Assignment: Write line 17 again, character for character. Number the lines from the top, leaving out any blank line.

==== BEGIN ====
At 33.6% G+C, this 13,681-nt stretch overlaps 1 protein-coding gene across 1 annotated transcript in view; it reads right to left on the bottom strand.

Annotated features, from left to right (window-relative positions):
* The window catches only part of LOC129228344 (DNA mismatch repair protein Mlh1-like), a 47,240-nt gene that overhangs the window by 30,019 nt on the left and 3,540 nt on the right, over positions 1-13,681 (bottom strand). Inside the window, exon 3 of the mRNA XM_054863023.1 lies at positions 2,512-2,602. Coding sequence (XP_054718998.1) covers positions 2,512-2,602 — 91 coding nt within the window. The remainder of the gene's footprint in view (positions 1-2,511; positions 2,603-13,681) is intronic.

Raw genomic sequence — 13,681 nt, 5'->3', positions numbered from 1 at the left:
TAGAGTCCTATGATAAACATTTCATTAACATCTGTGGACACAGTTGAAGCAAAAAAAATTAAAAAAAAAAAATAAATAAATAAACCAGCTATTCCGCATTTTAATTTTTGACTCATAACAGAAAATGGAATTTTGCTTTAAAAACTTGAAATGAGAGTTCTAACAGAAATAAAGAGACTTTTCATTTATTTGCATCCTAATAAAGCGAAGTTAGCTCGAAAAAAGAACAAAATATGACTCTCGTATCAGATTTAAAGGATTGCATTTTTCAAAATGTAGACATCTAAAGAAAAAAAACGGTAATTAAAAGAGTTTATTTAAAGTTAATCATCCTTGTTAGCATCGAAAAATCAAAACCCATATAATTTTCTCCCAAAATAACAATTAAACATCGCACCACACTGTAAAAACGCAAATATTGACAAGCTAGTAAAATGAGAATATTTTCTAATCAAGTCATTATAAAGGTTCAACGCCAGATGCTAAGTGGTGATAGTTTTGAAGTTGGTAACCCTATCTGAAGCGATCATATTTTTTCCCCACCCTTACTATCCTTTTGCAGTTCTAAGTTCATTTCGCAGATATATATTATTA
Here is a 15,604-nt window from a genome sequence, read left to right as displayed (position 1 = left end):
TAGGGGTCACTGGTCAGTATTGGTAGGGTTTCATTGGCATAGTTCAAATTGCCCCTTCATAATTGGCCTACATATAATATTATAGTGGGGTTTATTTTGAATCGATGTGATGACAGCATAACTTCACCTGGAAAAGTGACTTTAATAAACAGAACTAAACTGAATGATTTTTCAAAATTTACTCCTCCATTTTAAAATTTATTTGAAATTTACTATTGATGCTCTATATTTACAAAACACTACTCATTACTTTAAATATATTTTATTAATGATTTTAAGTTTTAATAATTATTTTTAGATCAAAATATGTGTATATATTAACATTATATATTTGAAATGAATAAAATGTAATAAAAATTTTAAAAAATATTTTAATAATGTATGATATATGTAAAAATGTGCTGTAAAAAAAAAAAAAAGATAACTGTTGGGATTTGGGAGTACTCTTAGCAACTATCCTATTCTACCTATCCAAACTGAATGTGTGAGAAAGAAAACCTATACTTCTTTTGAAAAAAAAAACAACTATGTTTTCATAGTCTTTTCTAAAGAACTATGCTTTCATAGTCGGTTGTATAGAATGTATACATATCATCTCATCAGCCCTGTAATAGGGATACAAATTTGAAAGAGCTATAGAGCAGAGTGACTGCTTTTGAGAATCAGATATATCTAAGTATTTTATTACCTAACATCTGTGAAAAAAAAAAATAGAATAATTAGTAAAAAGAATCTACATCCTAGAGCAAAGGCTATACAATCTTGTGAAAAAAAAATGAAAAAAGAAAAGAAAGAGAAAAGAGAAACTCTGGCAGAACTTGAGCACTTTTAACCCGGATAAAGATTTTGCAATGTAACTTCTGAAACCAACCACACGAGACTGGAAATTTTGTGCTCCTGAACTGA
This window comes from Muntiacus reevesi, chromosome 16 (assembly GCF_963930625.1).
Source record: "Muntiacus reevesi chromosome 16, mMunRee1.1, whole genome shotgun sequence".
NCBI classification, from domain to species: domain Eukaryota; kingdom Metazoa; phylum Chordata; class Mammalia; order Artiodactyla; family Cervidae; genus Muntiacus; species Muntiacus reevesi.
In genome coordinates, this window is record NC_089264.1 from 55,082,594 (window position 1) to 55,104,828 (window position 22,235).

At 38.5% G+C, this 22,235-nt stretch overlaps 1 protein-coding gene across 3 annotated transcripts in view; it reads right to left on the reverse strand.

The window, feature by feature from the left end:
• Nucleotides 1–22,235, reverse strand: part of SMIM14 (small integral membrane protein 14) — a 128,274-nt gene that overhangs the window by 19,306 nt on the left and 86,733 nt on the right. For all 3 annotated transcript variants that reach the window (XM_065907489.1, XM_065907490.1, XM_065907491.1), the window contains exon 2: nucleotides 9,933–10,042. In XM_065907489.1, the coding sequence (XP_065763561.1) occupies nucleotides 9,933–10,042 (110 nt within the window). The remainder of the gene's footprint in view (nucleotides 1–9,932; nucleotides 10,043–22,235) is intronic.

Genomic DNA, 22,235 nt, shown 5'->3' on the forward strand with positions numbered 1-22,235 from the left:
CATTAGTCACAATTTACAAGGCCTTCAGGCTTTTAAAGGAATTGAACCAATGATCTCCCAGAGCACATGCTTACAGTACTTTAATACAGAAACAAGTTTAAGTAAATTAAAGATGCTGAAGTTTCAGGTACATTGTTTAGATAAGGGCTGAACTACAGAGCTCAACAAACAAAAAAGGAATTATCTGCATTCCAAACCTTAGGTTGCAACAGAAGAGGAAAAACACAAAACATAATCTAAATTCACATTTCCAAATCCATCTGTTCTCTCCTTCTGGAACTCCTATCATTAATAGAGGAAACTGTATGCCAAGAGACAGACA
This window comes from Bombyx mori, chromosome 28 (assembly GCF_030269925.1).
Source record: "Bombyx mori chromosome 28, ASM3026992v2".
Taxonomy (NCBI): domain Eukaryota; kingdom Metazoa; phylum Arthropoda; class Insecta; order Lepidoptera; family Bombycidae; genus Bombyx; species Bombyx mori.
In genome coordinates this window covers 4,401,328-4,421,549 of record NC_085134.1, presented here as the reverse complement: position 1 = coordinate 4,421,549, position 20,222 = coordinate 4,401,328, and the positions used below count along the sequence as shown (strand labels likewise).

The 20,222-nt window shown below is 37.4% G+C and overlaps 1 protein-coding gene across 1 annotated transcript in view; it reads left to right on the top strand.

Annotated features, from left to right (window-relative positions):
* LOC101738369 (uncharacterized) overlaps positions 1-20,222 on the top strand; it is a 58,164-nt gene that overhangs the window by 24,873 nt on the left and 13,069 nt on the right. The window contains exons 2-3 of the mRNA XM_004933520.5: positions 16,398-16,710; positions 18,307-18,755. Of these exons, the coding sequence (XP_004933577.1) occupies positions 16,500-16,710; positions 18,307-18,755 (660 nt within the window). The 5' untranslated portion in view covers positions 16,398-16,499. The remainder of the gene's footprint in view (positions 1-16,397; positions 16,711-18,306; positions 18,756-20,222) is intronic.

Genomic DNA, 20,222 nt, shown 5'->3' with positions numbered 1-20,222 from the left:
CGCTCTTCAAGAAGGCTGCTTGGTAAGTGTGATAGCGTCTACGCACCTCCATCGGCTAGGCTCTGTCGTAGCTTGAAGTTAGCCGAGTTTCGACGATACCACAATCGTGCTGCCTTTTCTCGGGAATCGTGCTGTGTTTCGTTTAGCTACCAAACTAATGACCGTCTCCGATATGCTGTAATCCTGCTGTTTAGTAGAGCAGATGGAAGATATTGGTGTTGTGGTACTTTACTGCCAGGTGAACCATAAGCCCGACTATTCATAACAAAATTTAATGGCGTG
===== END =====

This window comes from Bombyx mori, chromosome 28 (assembly GCF_030269925.1).